A college wrestler convicted of exposing sex partners to HIV without disclosing his status has been granted parole.
In 2013, Michael Johnson, nicknamed “Tiger Mandingo,” was charged with “recklessly” infecting partners with HIV. After six men testified he failed to disclose he was HIV-positive, Johnson was sentenced to 30.5 years in prison. But a new trial was ordered in 2016 when a Missouri appeals court ruled prosecutors withheld evidence.
The following year, Johnson accepted a 10-year plea deal. He will now be released from Boonville Correctional Facility on October 9, 2019, almost six years after his initial arrest.
”We had some hopes, because of all the support Michael had received and a couple of other factors, that he would get out at an earlier date,” Johnson’s lawyer, Eric Selig, told Buzzfeed.
Johnson will reportedly live with friends in Indiana when he is released, checking in regularly with parole officers through 2023.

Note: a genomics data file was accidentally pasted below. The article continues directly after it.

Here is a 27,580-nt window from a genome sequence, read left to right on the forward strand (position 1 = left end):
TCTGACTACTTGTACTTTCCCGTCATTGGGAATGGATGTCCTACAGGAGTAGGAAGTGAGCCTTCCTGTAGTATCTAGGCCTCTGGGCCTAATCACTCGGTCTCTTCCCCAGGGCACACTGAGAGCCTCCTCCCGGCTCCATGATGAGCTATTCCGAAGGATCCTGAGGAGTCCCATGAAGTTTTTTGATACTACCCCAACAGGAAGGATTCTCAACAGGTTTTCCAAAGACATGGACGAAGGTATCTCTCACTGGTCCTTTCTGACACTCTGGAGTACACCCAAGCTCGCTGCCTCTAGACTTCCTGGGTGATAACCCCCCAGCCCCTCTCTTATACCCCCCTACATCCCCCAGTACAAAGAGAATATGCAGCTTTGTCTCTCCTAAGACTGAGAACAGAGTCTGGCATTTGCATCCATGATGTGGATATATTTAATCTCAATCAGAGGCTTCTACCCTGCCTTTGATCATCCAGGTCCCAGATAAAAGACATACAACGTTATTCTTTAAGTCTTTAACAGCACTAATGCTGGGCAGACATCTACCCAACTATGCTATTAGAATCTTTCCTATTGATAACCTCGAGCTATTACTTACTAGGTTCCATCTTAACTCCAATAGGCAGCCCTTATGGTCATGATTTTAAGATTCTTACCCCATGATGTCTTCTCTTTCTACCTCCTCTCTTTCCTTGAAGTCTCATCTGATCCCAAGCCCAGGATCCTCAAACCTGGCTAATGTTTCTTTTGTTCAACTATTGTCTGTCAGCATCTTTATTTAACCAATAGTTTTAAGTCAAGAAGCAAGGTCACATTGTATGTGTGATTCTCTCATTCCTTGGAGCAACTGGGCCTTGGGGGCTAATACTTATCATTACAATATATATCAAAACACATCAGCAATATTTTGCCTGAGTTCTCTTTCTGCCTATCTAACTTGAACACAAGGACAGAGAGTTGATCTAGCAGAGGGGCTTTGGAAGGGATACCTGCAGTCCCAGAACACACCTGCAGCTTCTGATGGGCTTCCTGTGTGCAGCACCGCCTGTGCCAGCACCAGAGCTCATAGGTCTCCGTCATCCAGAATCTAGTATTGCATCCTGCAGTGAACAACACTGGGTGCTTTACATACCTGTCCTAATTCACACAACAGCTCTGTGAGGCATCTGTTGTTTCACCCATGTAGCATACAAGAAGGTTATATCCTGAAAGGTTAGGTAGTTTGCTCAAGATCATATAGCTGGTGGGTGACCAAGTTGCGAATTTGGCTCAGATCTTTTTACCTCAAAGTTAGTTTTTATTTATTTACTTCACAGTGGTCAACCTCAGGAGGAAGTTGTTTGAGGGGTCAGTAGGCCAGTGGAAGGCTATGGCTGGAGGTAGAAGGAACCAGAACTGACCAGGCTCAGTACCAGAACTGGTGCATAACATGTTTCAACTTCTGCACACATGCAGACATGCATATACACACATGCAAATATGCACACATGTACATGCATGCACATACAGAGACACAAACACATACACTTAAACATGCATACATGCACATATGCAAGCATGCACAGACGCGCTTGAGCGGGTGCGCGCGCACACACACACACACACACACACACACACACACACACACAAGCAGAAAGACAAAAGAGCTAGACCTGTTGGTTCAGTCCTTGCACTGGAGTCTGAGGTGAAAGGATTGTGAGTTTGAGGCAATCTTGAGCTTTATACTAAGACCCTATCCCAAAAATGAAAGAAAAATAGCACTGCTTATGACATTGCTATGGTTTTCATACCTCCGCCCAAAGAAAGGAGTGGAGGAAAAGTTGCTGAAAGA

The case shined a spotlight on HIV criminalization laws, which critics say are outdated and biased: Johnson was originally convicted of five counts of recklessly exposing and infecting partners, a Class B felony under Missouri’s HIV criminalization law and actually a longer sentence than many handed out for second-degree murder in Missouri.
Defense attorneys argued Johnson’s partners had a responsibility for their own sexual health, and that HIV is not the death sentence it was when the mandatory disclosure law were enacted in the 1990s. They accused the D.A.’s office of using fearmongering and racism to get a conviction: Prosecutors included graphic descriptions of Johnson’s “huge” penis at trial and presented images of it.
Note: This story has been updated to correct inaccuracies in the original article. We regret the error.